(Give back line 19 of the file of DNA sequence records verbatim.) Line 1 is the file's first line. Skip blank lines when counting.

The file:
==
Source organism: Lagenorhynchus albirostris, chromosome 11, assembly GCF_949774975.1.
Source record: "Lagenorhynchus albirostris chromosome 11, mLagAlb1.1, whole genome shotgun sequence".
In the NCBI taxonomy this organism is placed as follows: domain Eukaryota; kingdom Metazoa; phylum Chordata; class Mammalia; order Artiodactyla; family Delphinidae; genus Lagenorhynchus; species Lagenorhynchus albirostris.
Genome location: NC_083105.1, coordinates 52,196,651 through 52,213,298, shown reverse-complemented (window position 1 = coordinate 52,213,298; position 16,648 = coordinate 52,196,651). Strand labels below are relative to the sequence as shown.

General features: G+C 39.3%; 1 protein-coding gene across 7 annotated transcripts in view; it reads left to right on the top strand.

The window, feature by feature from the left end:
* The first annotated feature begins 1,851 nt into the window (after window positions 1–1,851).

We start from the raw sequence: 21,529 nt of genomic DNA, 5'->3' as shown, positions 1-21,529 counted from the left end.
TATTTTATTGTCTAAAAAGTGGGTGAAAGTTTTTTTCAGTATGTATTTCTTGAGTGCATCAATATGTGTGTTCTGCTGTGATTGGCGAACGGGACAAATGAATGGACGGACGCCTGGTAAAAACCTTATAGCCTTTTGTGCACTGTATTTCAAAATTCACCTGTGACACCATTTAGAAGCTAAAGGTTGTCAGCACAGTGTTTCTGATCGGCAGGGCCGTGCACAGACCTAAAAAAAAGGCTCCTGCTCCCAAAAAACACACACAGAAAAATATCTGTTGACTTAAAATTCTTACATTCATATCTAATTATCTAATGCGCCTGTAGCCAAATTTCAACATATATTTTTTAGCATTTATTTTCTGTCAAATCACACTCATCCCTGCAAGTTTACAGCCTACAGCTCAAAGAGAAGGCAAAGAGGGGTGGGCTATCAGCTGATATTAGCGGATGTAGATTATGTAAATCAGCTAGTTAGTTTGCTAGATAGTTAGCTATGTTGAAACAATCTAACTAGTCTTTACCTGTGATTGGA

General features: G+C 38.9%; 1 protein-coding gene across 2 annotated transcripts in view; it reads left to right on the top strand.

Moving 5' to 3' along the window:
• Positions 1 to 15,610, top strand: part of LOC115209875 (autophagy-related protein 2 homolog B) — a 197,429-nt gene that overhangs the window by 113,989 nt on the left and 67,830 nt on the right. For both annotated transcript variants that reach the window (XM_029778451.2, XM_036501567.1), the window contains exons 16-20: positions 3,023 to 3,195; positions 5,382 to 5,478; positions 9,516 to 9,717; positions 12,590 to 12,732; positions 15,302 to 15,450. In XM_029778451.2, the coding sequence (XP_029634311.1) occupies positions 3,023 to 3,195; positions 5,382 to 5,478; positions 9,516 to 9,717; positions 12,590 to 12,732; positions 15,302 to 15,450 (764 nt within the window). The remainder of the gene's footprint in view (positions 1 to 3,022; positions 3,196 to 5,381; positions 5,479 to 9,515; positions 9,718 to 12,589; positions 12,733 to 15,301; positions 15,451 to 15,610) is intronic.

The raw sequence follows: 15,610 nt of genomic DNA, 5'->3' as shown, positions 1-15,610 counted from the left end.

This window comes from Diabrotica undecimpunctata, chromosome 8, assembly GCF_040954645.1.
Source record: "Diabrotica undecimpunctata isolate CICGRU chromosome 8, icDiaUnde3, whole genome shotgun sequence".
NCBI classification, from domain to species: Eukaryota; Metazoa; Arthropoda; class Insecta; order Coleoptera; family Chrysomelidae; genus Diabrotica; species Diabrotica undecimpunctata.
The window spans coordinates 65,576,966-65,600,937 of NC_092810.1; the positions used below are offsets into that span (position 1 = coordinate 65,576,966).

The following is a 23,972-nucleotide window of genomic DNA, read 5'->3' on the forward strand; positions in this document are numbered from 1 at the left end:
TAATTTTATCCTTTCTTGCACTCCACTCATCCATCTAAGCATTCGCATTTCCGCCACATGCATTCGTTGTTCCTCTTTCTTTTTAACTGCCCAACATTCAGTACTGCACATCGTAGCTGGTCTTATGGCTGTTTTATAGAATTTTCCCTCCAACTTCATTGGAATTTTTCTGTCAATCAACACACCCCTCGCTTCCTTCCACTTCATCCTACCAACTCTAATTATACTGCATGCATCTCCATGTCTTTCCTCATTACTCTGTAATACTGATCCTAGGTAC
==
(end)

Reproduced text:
TAATTTTATCCTTTCTTGCACTCCACTCATCCATCTAAGCATTCGCATTTCCGCCACATGCATTCGTTGTTCCTCTTTCTTTTTAACTGCCCAACATTCAGTACTGCACATCGTAGCTGGTCTTATGGCTGTTTTATAGAATTTTCCCTCCAACTTCATTGGAATTTTTCTGTCAATCAACACACCCCTCGCTTCCTTCCACTTCATCCTACCAACTCTAATTATACTGCATGCATCTCCATGTCTTTCCTCATTACTCTGTAATACTGATCCTAGGTAC